Pucci v. Johnson (1st DCA) 

The First District Court of Appeal reversed and remanded a final judgment incorporating the parties’ marital settlement agreement where the agreement and the final judgment failed to distribute all of the parties’ identified assets.  The Court made it clear that the agreement would remain enforceable, but that the trial court must address these remaining assets as well.

Fahey v. Fahey (1st DCA)

During the parties’ divorce case, the husband learned that the parties’ child was not his.  As part of the parties’ settlement agreement, they stipulated to the husband’s non-paternity, which was incorporated into a final judgment.

Thereafter, the child’s real father (Pearce) sought to establish his parental rights in Georgia.  The husband and the wife then remarried and attempted to intervene in the Georgia case, with the husband seeking to reestablish himself as the child’s legal father.  The Georgia court found that the husband’s paternity was disestablished by the original final judgment and entered an order finding that Pearce was the child’s legal father.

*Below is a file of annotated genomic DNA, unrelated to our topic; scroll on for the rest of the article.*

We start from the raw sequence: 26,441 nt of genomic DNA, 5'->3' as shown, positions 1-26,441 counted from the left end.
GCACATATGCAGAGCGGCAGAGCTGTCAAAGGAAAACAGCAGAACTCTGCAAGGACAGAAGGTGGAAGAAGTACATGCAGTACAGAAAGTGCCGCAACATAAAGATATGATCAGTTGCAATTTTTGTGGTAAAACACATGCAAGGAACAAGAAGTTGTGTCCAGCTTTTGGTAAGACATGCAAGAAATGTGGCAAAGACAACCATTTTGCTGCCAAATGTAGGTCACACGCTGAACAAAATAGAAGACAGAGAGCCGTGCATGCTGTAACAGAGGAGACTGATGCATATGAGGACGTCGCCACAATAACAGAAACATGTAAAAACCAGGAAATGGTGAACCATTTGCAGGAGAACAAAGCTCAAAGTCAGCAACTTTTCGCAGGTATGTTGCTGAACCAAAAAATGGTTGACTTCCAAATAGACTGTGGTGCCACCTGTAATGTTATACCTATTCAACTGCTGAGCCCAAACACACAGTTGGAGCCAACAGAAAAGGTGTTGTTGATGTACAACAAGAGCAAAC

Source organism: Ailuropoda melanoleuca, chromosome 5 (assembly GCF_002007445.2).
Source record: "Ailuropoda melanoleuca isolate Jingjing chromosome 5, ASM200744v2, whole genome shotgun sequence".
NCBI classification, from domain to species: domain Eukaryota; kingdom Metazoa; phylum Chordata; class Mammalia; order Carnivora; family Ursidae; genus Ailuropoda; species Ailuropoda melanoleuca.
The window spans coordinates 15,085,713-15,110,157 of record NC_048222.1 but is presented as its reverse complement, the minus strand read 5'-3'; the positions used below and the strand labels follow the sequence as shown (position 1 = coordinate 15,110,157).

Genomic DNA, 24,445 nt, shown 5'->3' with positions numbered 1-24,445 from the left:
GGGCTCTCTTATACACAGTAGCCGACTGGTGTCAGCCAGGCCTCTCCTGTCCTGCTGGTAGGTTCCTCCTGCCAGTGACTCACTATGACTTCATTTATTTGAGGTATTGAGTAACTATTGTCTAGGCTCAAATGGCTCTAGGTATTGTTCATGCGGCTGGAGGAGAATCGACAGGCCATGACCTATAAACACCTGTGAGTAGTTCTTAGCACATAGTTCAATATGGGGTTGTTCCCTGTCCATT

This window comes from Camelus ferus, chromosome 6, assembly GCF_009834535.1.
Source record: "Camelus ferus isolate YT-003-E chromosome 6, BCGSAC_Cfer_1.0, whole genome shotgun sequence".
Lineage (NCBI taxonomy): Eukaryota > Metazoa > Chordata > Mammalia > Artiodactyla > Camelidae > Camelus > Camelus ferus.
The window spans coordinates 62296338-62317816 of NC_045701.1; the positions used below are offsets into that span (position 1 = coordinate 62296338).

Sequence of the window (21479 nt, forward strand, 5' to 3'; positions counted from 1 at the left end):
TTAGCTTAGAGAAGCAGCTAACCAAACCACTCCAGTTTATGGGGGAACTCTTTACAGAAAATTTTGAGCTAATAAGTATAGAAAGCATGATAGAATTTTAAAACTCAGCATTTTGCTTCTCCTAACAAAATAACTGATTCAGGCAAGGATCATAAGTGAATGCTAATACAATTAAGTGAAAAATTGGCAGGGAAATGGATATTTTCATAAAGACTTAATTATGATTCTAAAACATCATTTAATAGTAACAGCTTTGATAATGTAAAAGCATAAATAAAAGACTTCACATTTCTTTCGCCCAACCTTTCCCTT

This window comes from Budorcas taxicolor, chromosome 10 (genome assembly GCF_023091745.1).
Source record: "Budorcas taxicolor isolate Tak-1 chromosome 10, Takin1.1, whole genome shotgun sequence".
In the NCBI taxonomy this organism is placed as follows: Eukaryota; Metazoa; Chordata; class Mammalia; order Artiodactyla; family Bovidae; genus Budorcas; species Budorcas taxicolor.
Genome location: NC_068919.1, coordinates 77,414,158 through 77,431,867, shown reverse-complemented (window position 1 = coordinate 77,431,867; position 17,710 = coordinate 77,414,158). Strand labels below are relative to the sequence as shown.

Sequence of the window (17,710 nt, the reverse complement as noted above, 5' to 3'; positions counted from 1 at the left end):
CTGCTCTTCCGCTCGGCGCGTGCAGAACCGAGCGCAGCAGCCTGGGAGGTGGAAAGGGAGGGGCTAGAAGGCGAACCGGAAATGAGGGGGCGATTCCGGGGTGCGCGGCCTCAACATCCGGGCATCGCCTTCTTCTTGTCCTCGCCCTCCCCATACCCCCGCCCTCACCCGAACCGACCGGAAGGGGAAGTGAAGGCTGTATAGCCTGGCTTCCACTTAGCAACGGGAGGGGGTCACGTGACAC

The husband and wife then sought to set aside the final judgment of divorce, arguing that their prior stipulation was an improper termination of the husband’s parental rights.

The First District disagreed, finding that the stipulation was a disestablishment of paternity and not a termination of rights, and that the final judgment was not voidable as a result thereof.  The Court also noted that this would not normally terminate the husband’s status as the child’s legal father, but that because Georgia had found that Pearce was the legal father, Florida had to afford full faith and credit to that determination.